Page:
Contributing Factors to Autism

Lyme Disease and Autism

Most people need to wake-up to this one it is huge and it is everywhere. Recent findings show that 4:5 autistic children have Lyme disease. So to not recognize this and treat it, means you are only looking at 50% of the picture.

Transmission

Lyme disease is not just transmitted by ticks as is commonly believed it is transmitted by:

  • Mosquitos and Fleas
  • Blood Transfusions
  • Sexual Intercourse
  • Trans-Placental to Fetus
  • Unpasteurized Milk
  • Breast Feeding
  • Food

Therefore it has to be understood that Lyme Disease is congenital and therefore if a child has it, it is more than likely that it was passed from Mother via the placenta.

There are seven major co-infections that need to be tested for:

  • Borrelia (bacteria)
  • Babesia (protozoa)
  • Ehrlichia (rickettsia)
  • Coxiella (rickettsia)
  • Bartonella (bacteria)
  • Mycoplasma (L-form)
  • Viruses (esp. CMV,EBV)
Contributing factors to autism

Years can pass before symptoms appear in a patient that has been infected. All asymptomatic carriers of Borrelia are at risk of developing symptomatic Lyme borreliosis. Immune suppression by stress may cause activation.

The are very few reliable tests for Lyme Disease from a medical perspective a good place to start is the Breakspear Hospital in Hertfordshire. Blood tests are usually unreliable as the spirochetes live in the connective tissues and eat the antibodies in the blood, so blood tests usually come back negative. You can also get tested using muscle testing techniques such a Autonomic Response Testing using direct resonance, or with the use of a Quantum Infinity machine.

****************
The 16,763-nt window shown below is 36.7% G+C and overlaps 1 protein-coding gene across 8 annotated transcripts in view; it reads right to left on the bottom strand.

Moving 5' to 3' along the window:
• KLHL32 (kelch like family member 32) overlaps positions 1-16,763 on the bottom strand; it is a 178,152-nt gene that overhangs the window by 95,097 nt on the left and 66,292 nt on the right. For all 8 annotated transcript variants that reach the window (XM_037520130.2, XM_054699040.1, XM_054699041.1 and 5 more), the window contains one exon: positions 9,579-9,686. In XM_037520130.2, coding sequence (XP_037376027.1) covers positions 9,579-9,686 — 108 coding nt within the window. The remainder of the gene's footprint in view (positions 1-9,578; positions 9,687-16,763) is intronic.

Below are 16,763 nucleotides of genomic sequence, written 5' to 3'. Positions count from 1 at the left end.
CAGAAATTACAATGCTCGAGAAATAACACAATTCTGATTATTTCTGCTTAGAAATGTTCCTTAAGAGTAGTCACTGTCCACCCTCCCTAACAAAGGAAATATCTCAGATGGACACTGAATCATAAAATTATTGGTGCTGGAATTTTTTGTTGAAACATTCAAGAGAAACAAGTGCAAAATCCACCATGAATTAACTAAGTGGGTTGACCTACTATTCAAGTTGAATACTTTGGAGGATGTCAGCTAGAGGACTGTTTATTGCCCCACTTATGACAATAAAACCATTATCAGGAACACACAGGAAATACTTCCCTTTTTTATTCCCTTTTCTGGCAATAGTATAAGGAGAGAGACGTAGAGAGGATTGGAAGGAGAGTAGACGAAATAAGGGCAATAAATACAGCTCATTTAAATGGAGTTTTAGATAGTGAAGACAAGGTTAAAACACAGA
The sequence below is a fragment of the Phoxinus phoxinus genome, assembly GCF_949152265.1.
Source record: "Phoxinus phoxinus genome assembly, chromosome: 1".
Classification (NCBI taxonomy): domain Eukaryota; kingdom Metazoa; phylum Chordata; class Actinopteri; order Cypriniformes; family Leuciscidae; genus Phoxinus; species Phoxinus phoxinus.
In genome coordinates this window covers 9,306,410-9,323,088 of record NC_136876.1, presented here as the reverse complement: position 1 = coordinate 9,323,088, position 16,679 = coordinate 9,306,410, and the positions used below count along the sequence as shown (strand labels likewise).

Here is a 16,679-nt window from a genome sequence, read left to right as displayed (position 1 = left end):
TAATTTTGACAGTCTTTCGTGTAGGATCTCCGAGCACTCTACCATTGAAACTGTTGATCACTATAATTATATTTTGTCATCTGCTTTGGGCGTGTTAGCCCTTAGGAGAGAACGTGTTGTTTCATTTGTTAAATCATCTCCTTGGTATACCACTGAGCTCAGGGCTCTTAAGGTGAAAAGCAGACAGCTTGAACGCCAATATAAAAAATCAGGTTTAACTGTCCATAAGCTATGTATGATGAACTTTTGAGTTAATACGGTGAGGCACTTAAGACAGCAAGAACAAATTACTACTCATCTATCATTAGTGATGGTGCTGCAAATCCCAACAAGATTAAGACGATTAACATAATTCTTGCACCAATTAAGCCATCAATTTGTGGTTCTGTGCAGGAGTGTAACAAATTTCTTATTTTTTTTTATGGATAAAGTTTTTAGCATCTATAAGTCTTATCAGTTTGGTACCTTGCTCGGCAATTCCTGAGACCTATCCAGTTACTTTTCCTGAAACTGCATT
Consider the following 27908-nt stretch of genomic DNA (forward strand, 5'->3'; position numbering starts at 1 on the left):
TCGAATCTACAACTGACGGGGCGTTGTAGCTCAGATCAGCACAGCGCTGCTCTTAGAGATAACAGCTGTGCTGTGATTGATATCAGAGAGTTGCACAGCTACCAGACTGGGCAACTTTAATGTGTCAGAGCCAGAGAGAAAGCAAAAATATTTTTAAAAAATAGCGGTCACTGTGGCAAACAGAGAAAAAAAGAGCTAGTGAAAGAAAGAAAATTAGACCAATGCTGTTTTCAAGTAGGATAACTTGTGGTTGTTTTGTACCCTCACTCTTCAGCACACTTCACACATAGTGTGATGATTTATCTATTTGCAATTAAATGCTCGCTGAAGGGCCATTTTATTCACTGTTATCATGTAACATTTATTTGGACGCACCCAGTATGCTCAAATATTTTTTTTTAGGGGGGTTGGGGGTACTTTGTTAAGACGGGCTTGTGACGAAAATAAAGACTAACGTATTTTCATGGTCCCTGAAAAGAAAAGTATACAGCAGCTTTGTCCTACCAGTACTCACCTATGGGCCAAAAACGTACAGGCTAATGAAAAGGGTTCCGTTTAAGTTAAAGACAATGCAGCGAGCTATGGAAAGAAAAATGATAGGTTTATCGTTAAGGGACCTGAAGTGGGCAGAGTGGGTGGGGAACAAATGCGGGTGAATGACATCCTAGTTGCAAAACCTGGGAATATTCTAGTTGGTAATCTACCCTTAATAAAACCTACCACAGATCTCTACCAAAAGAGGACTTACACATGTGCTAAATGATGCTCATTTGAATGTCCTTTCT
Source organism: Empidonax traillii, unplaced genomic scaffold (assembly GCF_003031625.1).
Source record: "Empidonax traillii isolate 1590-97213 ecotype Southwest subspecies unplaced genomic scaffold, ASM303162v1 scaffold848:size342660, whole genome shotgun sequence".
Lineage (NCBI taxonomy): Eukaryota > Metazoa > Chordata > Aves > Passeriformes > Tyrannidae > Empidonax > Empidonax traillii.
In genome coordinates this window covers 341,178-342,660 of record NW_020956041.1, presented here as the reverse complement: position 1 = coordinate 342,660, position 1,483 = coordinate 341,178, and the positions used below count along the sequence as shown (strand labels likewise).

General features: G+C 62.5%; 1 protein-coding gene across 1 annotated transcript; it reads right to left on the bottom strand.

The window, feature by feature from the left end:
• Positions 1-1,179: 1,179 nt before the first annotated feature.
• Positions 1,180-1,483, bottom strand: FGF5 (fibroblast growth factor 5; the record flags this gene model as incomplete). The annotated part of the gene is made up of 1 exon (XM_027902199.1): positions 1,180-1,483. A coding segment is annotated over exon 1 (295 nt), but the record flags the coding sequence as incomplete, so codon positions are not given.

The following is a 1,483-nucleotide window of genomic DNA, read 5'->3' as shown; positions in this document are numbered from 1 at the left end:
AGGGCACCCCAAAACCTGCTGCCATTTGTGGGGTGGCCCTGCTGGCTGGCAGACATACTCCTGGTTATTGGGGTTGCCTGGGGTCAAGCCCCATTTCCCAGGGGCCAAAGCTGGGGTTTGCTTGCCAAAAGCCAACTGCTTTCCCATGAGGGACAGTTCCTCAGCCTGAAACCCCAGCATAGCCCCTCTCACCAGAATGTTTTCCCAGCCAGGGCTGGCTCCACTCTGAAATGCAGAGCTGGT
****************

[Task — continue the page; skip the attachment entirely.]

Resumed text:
Dr. Andrew Wright, medical researcher in the United Kingdom, believes that the majority of chronic conditions are Lyme related.

Katrina Tang, Director of Research at the Sierra Integrative Medicine Clinic, states that Lyme disease eludes diagnosis because of its ability to mimic many other diseases. According to an informal study by the American Lyme Disease Alliance, most patients diagnosed with Chronic Fatigue Syndrome (CFS) are suffering from Lyme disease. In the study, 28 of the 31 CFS patients were found to be ill because of Lyme.

Paul Fink, past President of the American Psychiatric Association, has acknowledged that Lyme disease likely contributes to every psychiatric disorder, including:

  • Attention Deficit Disorder (A.D.D.)
  • Antisocial activity
  • Anxiety
  • Depression
  • Schizophrenia
  • Panic attacks
  • Anorexia Nervosa
  • Autism
  • Asperger’s syndrome (a form of autism)

Treatment:

Within a couple of days of being bitten by a tick antibiotics are usually affective. However once this time has passed, or you have picked it up by other means, you will probably need a variety of approaches. The Klinghardt approach has been used successfully in over 900 cases. Have a look at www.klinghardtacademy.com.

Lyme disease

 

There are many approaches which can be used, and as with all things, each case is different and needs to be addressed separately.

So there you have it a very brief run through of some of the salient points which I think are important on one of the most pandemic illnesses sweeping the world today.

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